“It’s an adaptation of that game,” said Bassett, before hastening to add: “If none of you have ever seen ‘Silent Hill’ before, this also works as a standalone movie. So it’s basically, it’s a sequel, it’s an adaptation and it’s its own movie in its own right. …What it does do is it takes the story of little Sharon Da Silva [the little girl from the first film] and turns her into Heather Mason for reasons that you’ll understand when you see the movie.”
Along with Mitchell, other returning cast members include Deborah Kara Unger (reprising her role as the grieving Dahlia Gillespie) and Sean Bean, who is back as Christopher Da Silva, husband of Rose (Mitchell) and father of Sharon (played by Jodelle Ferland in the first film), both of whom were doomed to wander a sort of existential limbo at the end of the first movie. Along with Kit Harington (who plays the role of Vincent), that makes Bean one of two “Game of Thrones” cast members to have a part in the sequel.
“We got some Jon Snow!” cried Bassett at one point, catering to the obvious assemblage of “Game of Thrones” fans in the audience. Which of course (?) begs the question: will “Revelation” provide extra material for the “Sean Bean death reel” that’s become a viral favorite online?
“Have you seen that YouTube clip?” inquired Bassett, spurred on by an audience member who had just made reference to the video during the panel’s Q&A portion. Those in the know whooped and hollered.
“Ok now, ‘yes and no’ is the answer,” he continued on the potential for another addition to the Sean Bean kill reel. “And you’re gonna have to see the movie to understand…why that is a completely true answer. But will there be something to add to that fantastic clip online? Very possibly, but not in a way you expect.”
Unlike, say, the “Resident Evil” franchise, what sets “Silent Hill” apart from other games in the “survival horror” sub-genre is the fact that the monsters on screen aren’t merely physical beings but manifestations of the featured characters’ collective unconscious. It was an element exploited quite effectively by Gans in the first film, and Bassett (who also wrote “Revelation”‘s screenplay) promised the crowd that every attempt had been made to continue that tradition in the follow-up.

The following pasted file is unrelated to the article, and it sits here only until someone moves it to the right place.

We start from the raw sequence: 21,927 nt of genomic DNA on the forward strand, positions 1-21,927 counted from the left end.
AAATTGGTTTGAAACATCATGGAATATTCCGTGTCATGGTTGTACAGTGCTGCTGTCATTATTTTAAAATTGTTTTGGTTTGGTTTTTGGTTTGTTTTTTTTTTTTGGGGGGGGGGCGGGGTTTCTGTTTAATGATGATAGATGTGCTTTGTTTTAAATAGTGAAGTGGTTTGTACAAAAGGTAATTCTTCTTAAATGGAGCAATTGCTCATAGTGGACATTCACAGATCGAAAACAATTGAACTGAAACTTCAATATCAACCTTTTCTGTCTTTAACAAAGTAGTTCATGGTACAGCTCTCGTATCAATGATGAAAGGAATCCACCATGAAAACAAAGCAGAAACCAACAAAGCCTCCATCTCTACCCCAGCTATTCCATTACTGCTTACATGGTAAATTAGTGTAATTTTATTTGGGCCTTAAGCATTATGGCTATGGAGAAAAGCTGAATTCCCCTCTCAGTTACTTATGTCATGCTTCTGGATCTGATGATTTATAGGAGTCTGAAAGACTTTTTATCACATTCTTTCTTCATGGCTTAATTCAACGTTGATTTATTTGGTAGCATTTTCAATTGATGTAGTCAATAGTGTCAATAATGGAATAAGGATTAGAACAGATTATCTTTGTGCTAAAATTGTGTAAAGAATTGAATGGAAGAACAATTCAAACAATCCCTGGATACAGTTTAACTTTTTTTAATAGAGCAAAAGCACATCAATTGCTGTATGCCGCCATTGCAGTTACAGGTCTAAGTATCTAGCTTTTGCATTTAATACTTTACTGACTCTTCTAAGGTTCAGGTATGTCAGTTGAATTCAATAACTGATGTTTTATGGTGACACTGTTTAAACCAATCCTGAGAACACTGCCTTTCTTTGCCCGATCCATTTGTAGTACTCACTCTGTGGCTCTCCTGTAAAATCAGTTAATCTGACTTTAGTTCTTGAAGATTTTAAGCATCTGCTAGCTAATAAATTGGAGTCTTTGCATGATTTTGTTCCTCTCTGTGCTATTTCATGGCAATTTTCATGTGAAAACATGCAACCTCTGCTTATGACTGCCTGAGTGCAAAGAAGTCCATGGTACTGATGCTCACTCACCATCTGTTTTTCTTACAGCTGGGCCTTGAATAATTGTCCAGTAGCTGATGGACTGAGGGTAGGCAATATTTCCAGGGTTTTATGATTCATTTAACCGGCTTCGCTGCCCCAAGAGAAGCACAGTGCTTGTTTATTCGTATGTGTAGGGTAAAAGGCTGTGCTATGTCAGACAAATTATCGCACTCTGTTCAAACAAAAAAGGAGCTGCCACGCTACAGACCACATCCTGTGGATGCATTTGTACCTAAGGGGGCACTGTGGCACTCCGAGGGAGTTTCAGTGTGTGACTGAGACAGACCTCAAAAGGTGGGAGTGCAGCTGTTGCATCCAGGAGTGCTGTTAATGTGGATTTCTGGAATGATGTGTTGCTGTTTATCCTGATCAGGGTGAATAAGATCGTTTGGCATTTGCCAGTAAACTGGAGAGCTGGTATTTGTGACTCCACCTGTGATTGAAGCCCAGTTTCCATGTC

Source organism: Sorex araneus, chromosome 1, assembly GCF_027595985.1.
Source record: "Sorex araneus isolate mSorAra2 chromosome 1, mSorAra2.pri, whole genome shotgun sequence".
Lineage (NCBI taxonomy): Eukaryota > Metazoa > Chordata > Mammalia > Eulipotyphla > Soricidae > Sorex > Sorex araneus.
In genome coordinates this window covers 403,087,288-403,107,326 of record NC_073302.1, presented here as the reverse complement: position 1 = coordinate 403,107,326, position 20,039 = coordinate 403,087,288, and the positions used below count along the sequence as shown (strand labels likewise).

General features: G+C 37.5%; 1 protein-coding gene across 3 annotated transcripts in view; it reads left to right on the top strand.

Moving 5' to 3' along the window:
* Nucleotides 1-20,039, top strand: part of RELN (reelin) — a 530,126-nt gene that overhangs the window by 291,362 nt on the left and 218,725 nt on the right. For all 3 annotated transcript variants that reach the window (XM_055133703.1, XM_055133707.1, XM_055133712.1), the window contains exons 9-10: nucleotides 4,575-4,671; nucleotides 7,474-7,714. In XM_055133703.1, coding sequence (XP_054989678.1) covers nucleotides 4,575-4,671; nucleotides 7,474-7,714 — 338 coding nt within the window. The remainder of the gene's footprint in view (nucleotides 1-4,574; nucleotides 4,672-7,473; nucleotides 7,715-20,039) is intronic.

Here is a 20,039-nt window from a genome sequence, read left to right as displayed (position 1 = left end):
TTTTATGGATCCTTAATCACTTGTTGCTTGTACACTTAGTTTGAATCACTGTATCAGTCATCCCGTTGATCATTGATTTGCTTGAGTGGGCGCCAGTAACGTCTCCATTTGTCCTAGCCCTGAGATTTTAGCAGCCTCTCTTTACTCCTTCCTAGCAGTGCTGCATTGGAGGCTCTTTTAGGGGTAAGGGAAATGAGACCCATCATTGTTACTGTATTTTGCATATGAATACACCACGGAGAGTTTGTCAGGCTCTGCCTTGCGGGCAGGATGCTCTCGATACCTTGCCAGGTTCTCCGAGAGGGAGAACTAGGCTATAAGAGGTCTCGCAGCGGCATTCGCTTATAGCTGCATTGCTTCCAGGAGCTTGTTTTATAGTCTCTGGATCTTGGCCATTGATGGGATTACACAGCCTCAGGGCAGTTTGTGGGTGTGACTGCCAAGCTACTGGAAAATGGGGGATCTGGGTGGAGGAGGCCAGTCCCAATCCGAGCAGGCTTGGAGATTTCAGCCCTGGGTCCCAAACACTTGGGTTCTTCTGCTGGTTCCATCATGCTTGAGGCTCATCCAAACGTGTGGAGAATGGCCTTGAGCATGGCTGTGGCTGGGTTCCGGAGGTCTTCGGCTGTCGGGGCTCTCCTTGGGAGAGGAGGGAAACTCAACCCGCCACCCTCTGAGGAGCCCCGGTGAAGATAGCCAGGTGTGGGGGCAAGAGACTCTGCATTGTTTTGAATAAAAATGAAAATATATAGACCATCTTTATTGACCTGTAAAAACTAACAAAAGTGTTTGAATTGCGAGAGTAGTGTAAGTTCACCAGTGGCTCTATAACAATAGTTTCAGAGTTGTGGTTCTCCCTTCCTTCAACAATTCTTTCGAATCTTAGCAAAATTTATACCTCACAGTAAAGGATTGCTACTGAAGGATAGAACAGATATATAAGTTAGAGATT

“I wrote the script looking at the game, and trying to understand how they make that connection between the psychological perspective of the character…and the world she experiences,” said the director, who had earlier described himself as a true-blue fan of the gaming franchise. “What I’ve tried to do is I’ve tried to make some of the environments reflect in some way her personal feelings, her experiences. And every monster…the logical reason why each monster appears when it does, what it represents and why it’s doing what it is. …That’s what we tried to do, making a psychological horror movie but [in] a really in your face kind of environment. And it’s graphic and it’s violent, and it’s quite sexual as well in many ways. So there’s kind of a lot of fun stuff to play with.”
So can the sequel live up to the first movie, which is generally well-regarded by fans of the game series? Even Bassett had to admit he wasn’t sure.
“The first ‘Silent Hill’ movie is a really artistically superbly executed film,” he said. “It’s hard to make a better-realized version than that, just in terms of the art direction and how it’s put together.”
That said, one extra tool the director had in his visual arsenal was the 3-D element, which, despite his initial reservations regarding the format – and the fact that filming with the unwieldy cameras is “a pain in the ass” (Bassett’s words) – he now feels the process is actually a no-brainer given the material.
“I wasn’t a giant fan of that format to start with, [but] now I’ve played with it, [and] I understand the sort of things you can do,” he said. “But if ever a film gave an excuse to kind of immerse yourself into another world, then it’s ‘Silent Hill.'”
“Silent Hill: Revelation 3D” is scheduled for release on October 26.